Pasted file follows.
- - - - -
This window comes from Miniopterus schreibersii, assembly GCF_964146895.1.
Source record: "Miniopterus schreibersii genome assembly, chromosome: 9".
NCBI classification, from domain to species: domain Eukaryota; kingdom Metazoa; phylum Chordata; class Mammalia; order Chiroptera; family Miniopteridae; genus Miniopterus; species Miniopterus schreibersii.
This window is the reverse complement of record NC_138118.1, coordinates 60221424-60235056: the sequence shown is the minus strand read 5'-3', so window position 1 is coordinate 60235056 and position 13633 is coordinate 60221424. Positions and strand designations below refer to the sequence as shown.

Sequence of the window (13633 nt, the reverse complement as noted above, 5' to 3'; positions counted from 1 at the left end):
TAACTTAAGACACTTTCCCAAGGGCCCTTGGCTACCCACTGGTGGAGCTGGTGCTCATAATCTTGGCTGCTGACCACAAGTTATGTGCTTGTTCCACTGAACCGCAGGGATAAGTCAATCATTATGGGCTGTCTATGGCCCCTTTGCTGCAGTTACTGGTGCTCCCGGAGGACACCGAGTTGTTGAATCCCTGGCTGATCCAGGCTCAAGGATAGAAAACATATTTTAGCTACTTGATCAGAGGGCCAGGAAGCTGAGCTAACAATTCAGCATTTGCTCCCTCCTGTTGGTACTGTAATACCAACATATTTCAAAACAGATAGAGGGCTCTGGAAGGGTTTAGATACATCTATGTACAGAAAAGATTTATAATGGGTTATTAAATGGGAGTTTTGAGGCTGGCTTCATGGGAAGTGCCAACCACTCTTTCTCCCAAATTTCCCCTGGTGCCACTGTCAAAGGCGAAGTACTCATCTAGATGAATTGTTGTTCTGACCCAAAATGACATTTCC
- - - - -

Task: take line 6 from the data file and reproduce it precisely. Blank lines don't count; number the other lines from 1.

TAACTTAAGACACTTTCCCAAGGGCCCTTGGCTACCCACTGGTGGAGCTGGTGCTCATAATCTTGGCTGCTGACCACAAGTTATGTGCTTGTTCCACTGAACCGCAGGGATAAGTCAATCATTATGGGCTGTCTATGGCCCCTTTGCTGCAGTTACTGGTGCTCCCGGAGGACACCGAGTTGTTGAATCCCTGGCTGATCCAGGCTCAAGGATAGAAAACATATTTTAGCTACTTGATCAGAGGGCCAGGAAGCTGAGCTAACAATTCAGCATTTGCTCCCTCCTGTTGGTACTGTAATACCAACATATTTCAAAACAGATAGAGGGCTCTGGAAGGGTTTAGATACATCTATGTACAGAAAAGATTTATAATGGGTTATTAAATGGGAGTTTTGAGGCTGGCTTCATGGGAAGTGCCAACCACTCTTTCTCCCAAATTTCCCCTGGTGCCACTGTCAAAGGCGAAGTACTCATCTAGATGAATTGTTGTTCTGACCCAAAATGACATTTCC